It was at that point that Andrews decided to open her own studio in Columbia. Not wanting to go it alone, who better to run it with than her sister, who was a senior in college at the time.
"I was in the middle of practice teaching and I didn't like it, so I decided to quit school and go to Maryland. It wasn't a hard decision when Diane asked me to come," said Harper, who came to Maryland in May 1987.
"And in June, we signed the lease in Bryant Woods," Andrews said, finishing the story. "We put my baby, who was 1, in the back seat and drove around, passing out fliers in parking lots, putting them in mail boxes and on cars and people responded."
They opened with nearly 40 students, but had 125 by the time the studio's first annual recital was held nine months later.
"There was a need for a studio like ours and we promoted our jazz style of dance as being West Coast — more current, hip and cutting edge in our advertising," Harper said. "I think we had a great response, too, because we were young, fresh, passionate and we both tapped well. We grew fast and had to turn people away."
'Mentors for life'
Samantha Gersham of Columbia started at Backstage at 4 years old and took lessons from 1994 to 2008. She said her parents were attracted to the studio because of its broad range of dance styles.
"I took jazz, ballet, lyrical and later hip-hop classes at Backstage. A lot of studios are good at only one style, but Backstage is well-rounded," Gersham said.
Gersham performs in musical theater productions in New York, where she lives, and currently is in a production of "Aladdin" at the Tuscan Center in Irvine, Utah. She credits her prowess as a dancer to the years she studied at Backstage.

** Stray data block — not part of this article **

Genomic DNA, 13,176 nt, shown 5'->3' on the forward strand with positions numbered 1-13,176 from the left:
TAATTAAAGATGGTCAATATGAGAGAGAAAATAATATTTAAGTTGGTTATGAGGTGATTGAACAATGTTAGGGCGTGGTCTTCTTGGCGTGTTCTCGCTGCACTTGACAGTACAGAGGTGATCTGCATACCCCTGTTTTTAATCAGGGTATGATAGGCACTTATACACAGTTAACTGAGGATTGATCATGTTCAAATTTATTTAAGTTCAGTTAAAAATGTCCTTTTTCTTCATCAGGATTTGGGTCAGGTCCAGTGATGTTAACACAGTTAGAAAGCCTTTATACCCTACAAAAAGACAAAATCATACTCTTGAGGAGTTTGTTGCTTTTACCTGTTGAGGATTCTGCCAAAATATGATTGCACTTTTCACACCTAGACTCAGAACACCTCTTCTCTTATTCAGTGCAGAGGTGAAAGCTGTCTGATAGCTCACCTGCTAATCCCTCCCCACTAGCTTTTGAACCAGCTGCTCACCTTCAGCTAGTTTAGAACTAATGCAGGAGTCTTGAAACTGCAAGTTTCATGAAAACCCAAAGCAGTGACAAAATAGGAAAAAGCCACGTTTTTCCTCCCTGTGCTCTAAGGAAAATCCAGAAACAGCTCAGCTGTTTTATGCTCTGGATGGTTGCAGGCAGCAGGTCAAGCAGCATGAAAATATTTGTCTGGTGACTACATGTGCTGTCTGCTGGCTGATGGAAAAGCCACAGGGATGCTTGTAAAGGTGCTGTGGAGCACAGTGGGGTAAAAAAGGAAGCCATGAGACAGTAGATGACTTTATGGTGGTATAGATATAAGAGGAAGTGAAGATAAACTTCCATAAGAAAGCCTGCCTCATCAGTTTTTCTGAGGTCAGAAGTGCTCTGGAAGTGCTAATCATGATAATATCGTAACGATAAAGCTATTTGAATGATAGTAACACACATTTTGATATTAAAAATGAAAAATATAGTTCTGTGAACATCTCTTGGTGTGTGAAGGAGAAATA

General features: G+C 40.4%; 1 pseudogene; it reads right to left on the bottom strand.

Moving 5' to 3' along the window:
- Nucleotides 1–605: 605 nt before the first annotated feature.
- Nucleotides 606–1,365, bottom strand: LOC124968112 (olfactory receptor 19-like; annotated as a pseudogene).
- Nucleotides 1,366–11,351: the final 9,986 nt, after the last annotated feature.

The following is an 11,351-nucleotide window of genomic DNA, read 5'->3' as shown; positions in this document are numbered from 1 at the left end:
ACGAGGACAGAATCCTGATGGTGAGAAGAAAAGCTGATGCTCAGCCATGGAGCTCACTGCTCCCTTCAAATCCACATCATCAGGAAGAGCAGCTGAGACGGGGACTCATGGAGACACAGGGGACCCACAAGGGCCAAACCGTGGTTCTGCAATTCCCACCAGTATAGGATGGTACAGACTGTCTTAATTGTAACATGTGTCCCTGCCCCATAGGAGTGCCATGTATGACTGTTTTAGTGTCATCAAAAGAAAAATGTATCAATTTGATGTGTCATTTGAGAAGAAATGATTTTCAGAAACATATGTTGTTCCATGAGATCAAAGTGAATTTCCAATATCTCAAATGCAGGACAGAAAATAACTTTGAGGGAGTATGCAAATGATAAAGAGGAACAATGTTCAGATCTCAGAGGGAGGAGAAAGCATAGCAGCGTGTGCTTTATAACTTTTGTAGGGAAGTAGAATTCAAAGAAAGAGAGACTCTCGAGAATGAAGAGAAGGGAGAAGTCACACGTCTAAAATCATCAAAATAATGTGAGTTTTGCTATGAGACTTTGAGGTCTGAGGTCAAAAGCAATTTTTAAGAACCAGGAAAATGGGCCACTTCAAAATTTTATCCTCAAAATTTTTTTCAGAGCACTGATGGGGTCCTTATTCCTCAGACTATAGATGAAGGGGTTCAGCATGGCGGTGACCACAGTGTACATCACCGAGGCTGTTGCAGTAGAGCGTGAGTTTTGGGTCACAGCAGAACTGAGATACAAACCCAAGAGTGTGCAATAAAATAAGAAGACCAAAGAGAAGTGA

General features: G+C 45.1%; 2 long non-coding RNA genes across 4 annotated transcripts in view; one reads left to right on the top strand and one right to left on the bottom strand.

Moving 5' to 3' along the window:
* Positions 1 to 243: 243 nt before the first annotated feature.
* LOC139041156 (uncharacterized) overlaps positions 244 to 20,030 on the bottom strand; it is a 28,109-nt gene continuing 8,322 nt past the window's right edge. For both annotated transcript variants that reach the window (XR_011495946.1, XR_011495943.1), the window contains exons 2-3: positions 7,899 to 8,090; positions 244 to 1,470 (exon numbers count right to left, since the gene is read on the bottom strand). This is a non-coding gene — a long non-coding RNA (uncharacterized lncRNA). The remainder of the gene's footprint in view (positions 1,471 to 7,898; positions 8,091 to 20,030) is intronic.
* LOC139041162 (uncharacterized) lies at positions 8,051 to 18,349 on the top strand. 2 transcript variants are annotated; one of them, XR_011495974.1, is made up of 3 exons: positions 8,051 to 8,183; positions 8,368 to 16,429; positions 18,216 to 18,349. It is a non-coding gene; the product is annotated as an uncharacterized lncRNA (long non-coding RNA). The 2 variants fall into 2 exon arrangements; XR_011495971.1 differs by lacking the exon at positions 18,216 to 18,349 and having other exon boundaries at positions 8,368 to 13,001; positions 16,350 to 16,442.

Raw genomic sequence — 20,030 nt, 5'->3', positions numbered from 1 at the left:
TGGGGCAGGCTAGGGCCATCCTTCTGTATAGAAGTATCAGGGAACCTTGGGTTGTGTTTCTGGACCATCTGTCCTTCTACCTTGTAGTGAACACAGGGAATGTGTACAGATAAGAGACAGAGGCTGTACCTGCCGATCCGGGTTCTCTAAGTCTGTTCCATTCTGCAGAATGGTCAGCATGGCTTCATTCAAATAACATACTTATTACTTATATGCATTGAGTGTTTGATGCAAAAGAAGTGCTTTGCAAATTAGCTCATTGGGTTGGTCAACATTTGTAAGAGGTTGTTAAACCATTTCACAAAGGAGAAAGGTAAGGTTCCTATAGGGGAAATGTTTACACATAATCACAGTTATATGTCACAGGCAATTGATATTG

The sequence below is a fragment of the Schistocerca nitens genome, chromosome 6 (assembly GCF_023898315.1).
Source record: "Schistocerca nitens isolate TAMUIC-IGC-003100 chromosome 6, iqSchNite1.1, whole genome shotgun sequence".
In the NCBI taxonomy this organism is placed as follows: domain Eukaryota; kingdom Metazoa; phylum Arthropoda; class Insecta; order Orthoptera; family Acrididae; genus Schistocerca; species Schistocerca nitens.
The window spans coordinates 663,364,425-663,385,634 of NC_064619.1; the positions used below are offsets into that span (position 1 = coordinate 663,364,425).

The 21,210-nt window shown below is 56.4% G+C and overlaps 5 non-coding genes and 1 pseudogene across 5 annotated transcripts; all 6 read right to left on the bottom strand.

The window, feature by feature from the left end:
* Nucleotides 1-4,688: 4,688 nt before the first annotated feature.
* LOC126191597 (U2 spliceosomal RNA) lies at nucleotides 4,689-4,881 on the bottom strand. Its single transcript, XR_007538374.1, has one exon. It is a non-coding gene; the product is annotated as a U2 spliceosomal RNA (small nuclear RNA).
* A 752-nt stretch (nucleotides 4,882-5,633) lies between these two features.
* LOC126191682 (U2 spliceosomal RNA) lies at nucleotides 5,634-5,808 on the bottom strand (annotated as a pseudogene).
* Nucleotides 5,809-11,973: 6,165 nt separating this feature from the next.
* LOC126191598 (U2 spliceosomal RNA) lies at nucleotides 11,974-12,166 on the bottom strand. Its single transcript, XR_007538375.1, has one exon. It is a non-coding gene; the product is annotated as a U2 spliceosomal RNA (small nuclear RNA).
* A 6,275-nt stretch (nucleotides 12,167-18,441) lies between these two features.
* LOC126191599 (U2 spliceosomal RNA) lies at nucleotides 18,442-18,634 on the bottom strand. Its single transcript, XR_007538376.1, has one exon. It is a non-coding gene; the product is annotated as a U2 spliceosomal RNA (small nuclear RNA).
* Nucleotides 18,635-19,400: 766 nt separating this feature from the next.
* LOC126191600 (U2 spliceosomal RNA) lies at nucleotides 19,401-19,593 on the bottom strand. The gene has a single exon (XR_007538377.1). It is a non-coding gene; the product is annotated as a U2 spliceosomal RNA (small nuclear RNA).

"I studied in college, but I owe my technique to Backstage," Gersham said. "They got my style, understood how I learned and challenged me above my ability to get better. I also felt they wanted us all to be better dancers and it was not just about the money we paid. They had an ability to make you have the time of your life. It was so much fun and they're my mentors for life, my extended family."
Diane DeSantis' three daughters started out at Backstage as preschoolers and two are still there, taking 10 to 18 classes during the school year, plus summer lessons. DeSantis pointed to the family atmosphere of Backstage, where Harper's and Andrews' children also took lessons alongside the other students, as a reason she stayed with the studio. She also was impressed with the instruction.
"It's a rigorous program and although they treat you like family, they don't let my girls slack off, but they have to perform at 150 percent every day," DeSantis said. "My girls have been transformed into excellent dancers and win top awards. My youngest won a break-out artist award at a workshop in D.C. in March."
Many of Andrews' and Harper's students have done well in competitions. The trophies throughout the studio attest to that and in July, they hope to do well at the national showstoppers East Coast Competition in Myrtle Beach, S.C. Last year, their students danced during a Washington Wizard's basketball game and at Madison Square Garden during a New York Knicks game.
Many of their former students are dancing professionally, they said, some run their own studios others have worked for Harper and Andrews, who no longer teach six days a week, but only one full day and one half day. .
In reflecting on their careers, Harper and Andrews admit it's been a lot of hard work and that although they are not old, they sometimes feel that way when they see their former students' children in their classes.
"That's actually special though because their parents were with us through childhood, high school and now we're teaching their children," Harper said. "This is a second home for all of them and we're still passionately trying to continue to inspire. I wouldn't change a thing about what we've done here, except, I would've omitted the fire."
Tickets for Backstage's 25th anniversary celebration and recital at Centennial High School on June 9 and 10 at 3 and 7 p.m. are available at the studio and the school on the day of the event. Adult tickets are $13 and $10 for children 8 years old and under. Proceeds will benefit the Casey Cares Foundation for terminally ill children.